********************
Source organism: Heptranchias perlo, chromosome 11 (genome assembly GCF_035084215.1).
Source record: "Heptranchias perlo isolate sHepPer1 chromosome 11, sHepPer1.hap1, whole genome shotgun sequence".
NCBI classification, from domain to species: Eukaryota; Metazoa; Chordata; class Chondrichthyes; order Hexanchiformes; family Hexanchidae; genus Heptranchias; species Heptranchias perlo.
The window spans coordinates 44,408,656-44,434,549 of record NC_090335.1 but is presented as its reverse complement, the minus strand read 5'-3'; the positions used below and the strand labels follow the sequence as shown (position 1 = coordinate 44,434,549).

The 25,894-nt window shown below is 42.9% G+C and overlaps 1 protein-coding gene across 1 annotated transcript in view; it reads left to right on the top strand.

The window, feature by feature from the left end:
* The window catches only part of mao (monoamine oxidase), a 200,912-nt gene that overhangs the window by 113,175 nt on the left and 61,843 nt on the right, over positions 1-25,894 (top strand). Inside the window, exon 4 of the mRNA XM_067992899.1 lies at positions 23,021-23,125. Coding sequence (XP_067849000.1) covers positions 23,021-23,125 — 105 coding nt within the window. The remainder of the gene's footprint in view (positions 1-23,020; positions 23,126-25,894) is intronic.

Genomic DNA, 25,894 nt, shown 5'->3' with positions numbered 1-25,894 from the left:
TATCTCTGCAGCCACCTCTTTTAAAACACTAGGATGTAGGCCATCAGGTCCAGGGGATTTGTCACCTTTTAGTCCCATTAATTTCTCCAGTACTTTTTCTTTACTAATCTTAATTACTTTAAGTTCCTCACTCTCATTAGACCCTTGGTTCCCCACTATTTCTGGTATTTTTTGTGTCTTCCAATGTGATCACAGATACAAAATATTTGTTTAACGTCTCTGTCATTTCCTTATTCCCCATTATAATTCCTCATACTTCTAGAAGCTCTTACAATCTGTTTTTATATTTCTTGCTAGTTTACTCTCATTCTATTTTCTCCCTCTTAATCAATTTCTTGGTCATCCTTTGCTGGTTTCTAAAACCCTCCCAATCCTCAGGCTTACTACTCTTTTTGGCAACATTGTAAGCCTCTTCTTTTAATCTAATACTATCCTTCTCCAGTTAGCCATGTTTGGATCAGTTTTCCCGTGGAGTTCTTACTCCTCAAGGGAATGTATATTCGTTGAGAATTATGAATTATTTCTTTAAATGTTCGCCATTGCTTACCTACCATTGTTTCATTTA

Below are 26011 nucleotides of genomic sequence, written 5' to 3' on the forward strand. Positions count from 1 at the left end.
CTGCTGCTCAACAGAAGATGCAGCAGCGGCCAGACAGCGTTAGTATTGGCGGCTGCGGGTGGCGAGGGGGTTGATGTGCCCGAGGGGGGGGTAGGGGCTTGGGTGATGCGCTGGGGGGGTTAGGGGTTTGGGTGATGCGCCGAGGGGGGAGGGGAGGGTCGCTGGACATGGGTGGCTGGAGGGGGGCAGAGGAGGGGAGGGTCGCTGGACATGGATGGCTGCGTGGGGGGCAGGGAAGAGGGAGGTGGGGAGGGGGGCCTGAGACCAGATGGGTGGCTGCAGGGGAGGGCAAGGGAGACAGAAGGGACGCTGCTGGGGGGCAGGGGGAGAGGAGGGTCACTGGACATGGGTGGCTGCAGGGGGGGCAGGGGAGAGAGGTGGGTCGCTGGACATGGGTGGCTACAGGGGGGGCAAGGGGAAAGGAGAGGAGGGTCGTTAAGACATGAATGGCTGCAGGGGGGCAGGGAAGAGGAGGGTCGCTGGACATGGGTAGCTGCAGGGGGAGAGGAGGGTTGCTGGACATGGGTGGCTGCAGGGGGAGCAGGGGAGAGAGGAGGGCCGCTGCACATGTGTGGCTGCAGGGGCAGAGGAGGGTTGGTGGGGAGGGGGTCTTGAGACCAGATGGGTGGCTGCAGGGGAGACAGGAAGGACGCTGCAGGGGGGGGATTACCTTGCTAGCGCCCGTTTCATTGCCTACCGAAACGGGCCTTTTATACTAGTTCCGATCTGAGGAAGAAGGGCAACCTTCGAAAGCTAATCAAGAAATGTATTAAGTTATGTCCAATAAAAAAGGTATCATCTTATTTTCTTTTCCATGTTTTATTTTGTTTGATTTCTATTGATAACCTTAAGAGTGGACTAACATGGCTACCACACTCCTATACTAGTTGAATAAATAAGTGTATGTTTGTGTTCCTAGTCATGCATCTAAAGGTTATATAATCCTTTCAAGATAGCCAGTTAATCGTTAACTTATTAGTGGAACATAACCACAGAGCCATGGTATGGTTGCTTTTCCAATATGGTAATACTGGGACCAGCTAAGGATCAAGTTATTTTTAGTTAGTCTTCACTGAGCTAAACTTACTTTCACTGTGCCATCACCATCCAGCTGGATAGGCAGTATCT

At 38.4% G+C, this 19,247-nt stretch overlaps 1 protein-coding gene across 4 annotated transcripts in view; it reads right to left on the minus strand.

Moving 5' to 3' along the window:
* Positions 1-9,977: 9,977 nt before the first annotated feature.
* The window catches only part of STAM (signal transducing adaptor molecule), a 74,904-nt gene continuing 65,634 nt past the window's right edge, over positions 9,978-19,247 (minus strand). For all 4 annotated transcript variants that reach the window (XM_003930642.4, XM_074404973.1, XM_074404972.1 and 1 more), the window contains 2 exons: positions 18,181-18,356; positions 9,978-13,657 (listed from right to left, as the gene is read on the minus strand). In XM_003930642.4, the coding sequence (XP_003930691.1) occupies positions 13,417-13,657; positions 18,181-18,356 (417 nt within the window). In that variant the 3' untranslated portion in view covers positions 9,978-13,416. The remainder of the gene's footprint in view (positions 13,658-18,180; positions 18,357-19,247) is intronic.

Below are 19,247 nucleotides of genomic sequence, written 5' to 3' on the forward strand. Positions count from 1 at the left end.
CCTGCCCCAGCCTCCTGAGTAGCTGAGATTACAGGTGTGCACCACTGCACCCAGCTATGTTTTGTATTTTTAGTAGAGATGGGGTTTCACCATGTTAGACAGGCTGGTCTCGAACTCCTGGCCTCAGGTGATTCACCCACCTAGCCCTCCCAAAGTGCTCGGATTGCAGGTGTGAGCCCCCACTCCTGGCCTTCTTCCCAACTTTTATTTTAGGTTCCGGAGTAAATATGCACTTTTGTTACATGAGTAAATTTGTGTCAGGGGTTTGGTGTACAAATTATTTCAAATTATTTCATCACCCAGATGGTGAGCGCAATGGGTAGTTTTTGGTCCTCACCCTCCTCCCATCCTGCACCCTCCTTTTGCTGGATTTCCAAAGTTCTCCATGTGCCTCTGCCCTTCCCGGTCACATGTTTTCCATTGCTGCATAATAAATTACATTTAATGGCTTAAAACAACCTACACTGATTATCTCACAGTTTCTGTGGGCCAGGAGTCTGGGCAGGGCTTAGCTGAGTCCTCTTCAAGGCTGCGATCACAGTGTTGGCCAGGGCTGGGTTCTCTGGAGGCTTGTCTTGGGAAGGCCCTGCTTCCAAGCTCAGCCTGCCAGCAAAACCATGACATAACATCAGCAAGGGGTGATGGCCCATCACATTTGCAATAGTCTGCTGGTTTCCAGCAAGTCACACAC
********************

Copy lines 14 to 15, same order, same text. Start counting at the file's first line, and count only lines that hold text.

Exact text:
* Positions 1-9,977: 9,977 nt before the first annotated feature.
* The window catches only part of STAM (signal transducing adaptor molecule), a 74,904-nt gene continuing 65,634 nt past the window's right edge, over positions 9,978-19,247 (minus strand). For all 4 annotated transcript variants that reach the window (XM_003930642.4, XM_074404973.1, XM_074404972.1 and 1 more), the window contains 2 exons: positions 18,181-18,356; positions 9,978-13,657 (listed from right to left, as the gene is read on the minus strand). In XM_003930642.4, the coding sequence (XP_003930691.1) occupies positions 13,417-13,657; positions 18,181-18,356 (417 nt within the window). In that variant the 3' untranslated portion in view covers positions 9,978-13,416. The remainder of the gene's footprint in view (positions 13,658-18,180; positions 18,357-19,247) is intronic.